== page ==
Although one of the smallest states in the U.S. in terms of population, Alaska has one of the highest alcohol-induced mortality rates in the country. Nationally, alcohol induced deaths occur at a rate of 8.5 percent per 100,000 residents; in Alaska, that statistic nearly triples to 22.7 percent.
At The Homestead Lounge in Eagle River, bar manager Dan Graeber took matters into his own hands and started offering a free shuttle from the bar to any home in the Eagle River area.
“When I first had the idea, there was no cab service out here,” Graeber explained. “So it was a big issue; if someone needed a ride home they’d have to call one from Anchorage and it was too expensive.”
Graeber originally contracted the shuttle out to a man running a business called the Eagle River Shuttle. Later, he purchased his own pair of shuttles for the bar to keep on site. “I’ve had my shuttles now almost four years, so I’ve been [running a shuttle bus] for almost seven years,” Graeber said.
The Homestead is one of two bars in Eagle River, but the busiest on the weekends. The shuttle runs full-time Thursday through Saturday, and as needed during the rest of the week. In general, if someone asks, Graeber will make sure they get home.
“Everybody needs to be a little more responsible. It’s the only thing I can do from my end that’s easy,” he said.
When he first moved to Alaska from Wyoming, Graeber worked at the now defunct Pines Club, a bar he described as “rough and tumble.” But The Homestead is different, Graeber said. “People here are easy. I have my little share of problems. I’ve got girls and boys and whiskey, so you’re gonna have a problem sooner or later, but not very much.”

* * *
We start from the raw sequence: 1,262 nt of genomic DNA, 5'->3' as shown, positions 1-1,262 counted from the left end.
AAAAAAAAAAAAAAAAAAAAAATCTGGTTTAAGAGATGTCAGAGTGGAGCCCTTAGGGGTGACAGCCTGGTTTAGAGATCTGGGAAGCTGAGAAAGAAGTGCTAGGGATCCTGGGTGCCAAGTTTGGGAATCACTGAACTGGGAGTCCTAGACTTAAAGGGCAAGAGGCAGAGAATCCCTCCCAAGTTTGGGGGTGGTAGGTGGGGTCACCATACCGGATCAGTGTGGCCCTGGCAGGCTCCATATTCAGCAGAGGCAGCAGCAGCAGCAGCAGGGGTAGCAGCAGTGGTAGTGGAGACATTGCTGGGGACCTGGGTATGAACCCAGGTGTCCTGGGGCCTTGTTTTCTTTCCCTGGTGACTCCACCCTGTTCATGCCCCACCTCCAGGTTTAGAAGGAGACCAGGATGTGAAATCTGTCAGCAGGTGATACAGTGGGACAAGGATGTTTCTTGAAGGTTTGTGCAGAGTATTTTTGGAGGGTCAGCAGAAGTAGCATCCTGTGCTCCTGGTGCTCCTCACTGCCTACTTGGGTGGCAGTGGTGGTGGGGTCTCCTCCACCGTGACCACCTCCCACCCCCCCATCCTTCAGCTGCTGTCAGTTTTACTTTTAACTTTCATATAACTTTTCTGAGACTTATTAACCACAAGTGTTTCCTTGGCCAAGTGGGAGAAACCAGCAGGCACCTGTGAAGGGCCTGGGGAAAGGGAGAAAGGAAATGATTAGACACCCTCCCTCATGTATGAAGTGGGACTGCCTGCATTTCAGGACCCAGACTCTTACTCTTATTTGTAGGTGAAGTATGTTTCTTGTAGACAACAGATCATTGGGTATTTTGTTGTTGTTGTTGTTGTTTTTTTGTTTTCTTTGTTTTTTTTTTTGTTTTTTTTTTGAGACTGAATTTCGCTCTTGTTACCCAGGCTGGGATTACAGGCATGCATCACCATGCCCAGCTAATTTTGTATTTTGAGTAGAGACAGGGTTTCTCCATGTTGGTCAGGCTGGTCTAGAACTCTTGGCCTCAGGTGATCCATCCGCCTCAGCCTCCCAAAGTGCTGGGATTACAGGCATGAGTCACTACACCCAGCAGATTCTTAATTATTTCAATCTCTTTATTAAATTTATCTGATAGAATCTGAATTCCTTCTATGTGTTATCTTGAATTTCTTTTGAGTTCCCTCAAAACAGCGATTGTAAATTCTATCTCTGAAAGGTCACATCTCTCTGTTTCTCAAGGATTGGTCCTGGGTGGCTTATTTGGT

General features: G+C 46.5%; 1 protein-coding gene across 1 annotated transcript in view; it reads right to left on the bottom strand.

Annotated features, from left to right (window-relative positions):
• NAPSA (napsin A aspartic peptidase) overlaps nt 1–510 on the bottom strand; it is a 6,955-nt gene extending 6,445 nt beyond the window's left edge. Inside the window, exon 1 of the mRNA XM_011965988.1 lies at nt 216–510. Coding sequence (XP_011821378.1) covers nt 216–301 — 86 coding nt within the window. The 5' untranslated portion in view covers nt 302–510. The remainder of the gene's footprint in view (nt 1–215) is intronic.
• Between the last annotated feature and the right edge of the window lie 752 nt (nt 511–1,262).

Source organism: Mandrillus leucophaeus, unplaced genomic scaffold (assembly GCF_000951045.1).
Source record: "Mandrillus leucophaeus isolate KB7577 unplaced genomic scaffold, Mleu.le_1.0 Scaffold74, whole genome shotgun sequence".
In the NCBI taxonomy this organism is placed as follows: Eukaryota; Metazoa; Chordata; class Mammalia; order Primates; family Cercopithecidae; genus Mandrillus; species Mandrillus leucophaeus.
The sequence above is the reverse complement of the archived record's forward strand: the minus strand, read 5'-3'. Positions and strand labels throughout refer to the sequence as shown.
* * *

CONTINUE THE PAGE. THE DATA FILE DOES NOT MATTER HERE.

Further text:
When it comes to the cost of running a free shuttle, Graeber said purchasing the used buses was the cheap part. “Keeping them up and the gas, it costs you a pretty good penny by the time the year's over, and it’s becoming more popular even more over time,” he said.
Graeber, who’s been running bars for 50 years, says the main difference now is the amount of rules and regulations there are to follow. “It’s tougher. When I first moved up here you’d go downtown and everybody was six-packin’ you; they’d serve you if you could hold your head up above that bar,” he recounted. “Those days are over. You just have to be more responsible about being in the business. And if you’re not gonna be, then you’re not gonna last.”
In the state of Alaska the average cost of a person’s first DUI is $24,265. It’s not just the bar that loses out on a customer, Graeber said, but a customer who ruins their life with one bad decision. “God forbid you hurt somebody or somebody gets hurt,” he said. “That’s the worst case scenario.”